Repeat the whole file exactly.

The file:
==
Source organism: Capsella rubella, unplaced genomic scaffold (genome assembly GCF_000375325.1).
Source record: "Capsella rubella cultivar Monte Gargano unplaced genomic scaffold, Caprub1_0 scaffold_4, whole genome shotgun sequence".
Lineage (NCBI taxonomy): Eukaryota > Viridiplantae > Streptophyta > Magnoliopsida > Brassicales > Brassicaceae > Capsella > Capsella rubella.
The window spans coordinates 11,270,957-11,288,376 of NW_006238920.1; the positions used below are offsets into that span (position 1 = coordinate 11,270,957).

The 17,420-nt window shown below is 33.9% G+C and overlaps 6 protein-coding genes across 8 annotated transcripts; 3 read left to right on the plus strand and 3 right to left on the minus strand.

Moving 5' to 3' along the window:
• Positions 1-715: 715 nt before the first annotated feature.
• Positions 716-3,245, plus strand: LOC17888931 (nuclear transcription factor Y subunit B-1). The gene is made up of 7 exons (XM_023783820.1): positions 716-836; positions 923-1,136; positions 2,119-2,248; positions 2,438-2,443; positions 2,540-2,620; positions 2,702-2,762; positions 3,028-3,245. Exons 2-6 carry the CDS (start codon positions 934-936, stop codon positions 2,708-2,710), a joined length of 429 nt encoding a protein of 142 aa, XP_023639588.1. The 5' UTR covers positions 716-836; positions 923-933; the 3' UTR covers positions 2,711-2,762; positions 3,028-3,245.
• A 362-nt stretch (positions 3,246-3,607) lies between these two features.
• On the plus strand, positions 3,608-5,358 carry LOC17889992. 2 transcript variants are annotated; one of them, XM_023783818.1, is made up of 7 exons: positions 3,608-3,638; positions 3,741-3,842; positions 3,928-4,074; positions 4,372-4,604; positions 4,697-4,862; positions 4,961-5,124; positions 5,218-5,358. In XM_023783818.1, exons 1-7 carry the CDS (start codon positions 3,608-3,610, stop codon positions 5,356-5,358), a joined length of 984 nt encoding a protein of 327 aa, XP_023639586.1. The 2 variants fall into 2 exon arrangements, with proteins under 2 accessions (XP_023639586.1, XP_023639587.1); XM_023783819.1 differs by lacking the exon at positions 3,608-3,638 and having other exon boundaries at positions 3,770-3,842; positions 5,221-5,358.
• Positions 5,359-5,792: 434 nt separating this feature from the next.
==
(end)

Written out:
Source organism: Capsella rubella, unplaced genomic scaffold (genome assembly GCF_000375325.1).
Source record: "Capsella rubella cultivar Monte Gargano unplaced genomic scaffold, Caprub1_0 scaffold_4, whole genome shotgun sequence".
Lineage (NCBI taxonomy): Eukaryota > Viridiplantae > Streptophyta > Magnoliopsida > Brassicales > Brassicaceae > Capsella > Capsella rubella.
The window spans coordinates 11,270,957-11,288,376 of NW_006238920.1; the positions used below are offsets into that span (position 1 = coordinate 11,270,957).

The 17,420-nt window shown below is 33.9% G+C and overlaps 6 protein-coding genes across 8 annotated transcripts; 3 read left to right on the plus strand and 3 right to left on the minus strand.

Moving 5' to 3' along the window:
• Positions 1-715: 715 nt before the first annotated feature.
• Positions 716-3,245, plus strand: LOC17888931 (nuclear transcription factor Y subunit B-1). The gene is made up of 7 exons (XM_023783820.1): positions 716-836; positions 923-1,136; positions 2,119-2,248; positions 2,438-2,443; positions 2,540-2,620; positions 2,702-2,762; positions 3,028-3,245. Exons 2-6 carry the CDS (start codon positions 934-936, stop codon positions 2,708-2,710), a joined length of 429 nt encoding a protein of 142 aa, XP_023639588.1. The 5' UTR covers positions 716-836; positions 923-933; the 3' UTR covers positions 2,711-2,762; positions 3,028-3,245.
• A 362-nt stretch (positions 3,246-3,607) lies between these two features.
• On the plus strand, positions 3,608-5,358 carry LOC17889992. 2 transcript variants are annotated; one of them, XM_023783818.1, is made up of 7 exons: positions 3,608-3,638; positions 3,741-3,842; positions 3,928-4,074; positions 4,372-4,604; positions 4,697-4,862; positions 4,961-5,124; positions 5,218-5,358. In XM_023783818.1, exons 1-7 carry the CDS (start codon positions 3,608-3,610, stop codon positions 5,356-5,358), a joined length of 984 nt encoding a protein of 327 aa, XP_023639586.1. The 2 variants fall into 2 exon arrangements, with proteins under 2 accessions (XP_023639586.1, XP_023639587.1); XM_023783819.1 differs by lacking the exon at positions 3,608-3,638 and having other exon boundaries at positions 3,770-3,842; positions 5,221-5,358.
• Positions 5,359-5,792: 434 nt separating this feature from the next.